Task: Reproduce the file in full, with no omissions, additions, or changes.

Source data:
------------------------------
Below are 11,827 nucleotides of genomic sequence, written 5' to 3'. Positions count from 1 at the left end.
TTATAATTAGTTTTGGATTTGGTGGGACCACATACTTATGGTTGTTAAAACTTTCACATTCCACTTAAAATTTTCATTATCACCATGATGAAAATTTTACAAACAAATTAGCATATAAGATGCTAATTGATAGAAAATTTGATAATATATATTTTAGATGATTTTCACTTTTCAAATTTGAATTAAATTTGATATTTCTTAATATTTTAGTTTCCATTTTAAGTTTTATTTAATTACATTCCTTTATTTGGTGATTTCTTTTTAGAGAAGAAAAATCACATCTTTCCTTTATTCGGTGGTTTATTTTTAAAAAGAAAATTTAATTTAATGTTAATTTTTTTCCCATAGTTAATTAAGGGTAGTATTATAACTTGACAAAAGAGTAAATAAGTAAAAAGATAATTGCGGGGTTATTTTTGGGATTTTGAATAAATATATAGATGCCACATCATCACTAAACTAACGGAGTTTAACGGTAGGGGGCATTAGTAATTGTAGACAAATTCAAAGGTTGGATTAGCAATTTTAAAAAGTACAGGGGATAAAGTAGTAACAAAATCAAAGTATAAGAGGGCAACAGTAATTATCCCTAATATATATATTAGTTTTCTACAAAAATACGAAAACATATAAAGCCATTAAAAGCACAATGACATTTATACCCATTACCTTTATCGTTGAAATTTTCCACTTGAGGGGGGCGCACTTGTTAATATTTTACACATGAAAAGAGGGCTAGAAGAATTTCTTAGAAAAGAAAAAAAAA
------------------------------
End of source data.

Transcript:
Below are 11,827 nucleotides of genomic sequence, written 5' to 3'. Positions count from 1 at the left end.
TTATAATTAGTTTTGGATTTGGTGGGACCACATACTTATGGTTGTTAAAACTTTCACATTCCACTTAAAATTTTCATTATCACCATGATGAAAATTTTACAAACAAATTAGCATATAAGATGCTAATTGATAGAAAATTTGATAATATATATTTTAGATGATTTTCACTTTTCAAATTTGAATTAAATTTGATATTTCTTAATATTTTAGTTTCCATTTTAAGTTTTATTTAATTACATTCCTTTATTTGGTGATTTCTTTTTAGAGAAGAAAAATCACATCTTTCCTTTATTCGGTGGTTTATTTTTAAAAAGAAAATTTAATTTAATGTTAATTTTTTTCCCATAGTTAATTAAGGGTAGTATTATAACTTGACAAAAGAGTAAATAAGTAAAAAGATAATTGCGGGGTTATTTTTGGGATTTTGAATAAATATATAGATGCCACATCATCACTAAACTAACGGAGTTTAACGGTAGGGGGCATTAGTAATTGTAGACAAATTCAAAGGTTGGATTAGCAATTTTAAAAAGTACAGGGGATAAAGTAGTAACAAAATCAAAGTATAAGAGGGCAACAGTAATTATCCCTAATATATATATTAGTTTTCTACAAAAATACGAAAACATATAAAGCCATTAAAAGCACAATGACATTTATACCCATTACCTTTATCGTTGAAATTTTCCACTTGAGGGGGGCGCACTTGTTAATATTTTACACATGAAAAGAGGGCTAGAAGAATTTCTTAGAAAAGAAAAAAAAA